For all of Uber’s screw-ups, none of them ever seemed to hit their bottom-line money making. The self-driving cars running red lights didn’t do it. The sexual harassment scandals didn’t do it. The fare manipulation and price gouging schemes didn’t do it.
Maybe it was a combination of all of the above, but something finally did it. According to CNet, Uber has experienced its first-ever decline in ridership, according to business travel expense accounting firm Certify.
“Whether it’s a reaction to the latest headlines or the introduction of new features like tipping, the power of consumer choice has become a major factor in travel and entertainment expense spending,” Certify CEO told CNet in a statement.
Certify only tracks business travel, by monitoring expenses and receipts. Uber’s not obliged to disclose their general ridership numbers across the board because they’re not yet a public company. But the business travel community is beginning to buck Uber, according to Certify data.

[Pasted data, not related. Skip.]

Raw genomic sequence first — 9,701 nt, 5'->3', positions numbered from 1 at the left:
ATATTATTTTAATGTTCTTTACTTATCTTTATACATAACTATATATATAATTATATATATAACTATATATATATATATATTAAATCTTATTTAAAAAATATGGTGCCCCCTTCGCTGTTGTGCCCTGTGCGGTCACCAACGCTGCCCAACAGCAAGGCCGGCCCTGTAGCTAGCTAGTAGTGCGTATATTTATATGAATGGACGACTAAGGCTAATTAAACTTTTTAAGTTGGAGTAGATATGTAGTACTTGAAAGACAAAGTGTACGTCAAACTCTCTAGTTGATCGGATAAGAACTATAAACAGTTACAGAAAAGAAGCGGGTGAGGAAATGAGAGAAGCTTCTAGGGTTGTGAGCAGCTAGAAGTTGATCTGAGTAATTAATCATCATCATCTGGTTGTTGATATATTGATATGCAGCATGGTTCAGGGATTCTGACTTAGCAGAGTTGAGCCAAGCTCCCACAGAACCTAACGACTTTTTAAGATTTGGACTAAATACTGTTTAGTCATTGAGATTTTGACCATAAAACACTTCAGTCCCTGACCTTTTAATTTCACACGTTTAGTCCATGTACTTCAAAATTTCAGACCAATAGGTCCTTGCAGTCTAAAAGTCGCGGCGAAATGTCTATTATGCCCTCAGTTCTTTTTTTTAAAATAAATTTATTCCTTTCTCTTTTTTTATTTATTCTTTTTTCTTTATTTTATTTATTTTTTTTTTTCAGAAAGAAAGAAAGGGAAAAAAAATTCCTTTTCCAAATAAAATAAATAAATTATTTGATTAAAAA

Admittedly, it’s only a one percent drop for Uber business nationwide. Though here in San Francisco, the birthplace of Uber, the rideshare company saw its largest decline with an eight percent loss of its business riders. The city may be home to massive corporations, but that doesn’t mean our residents have to be its pawns.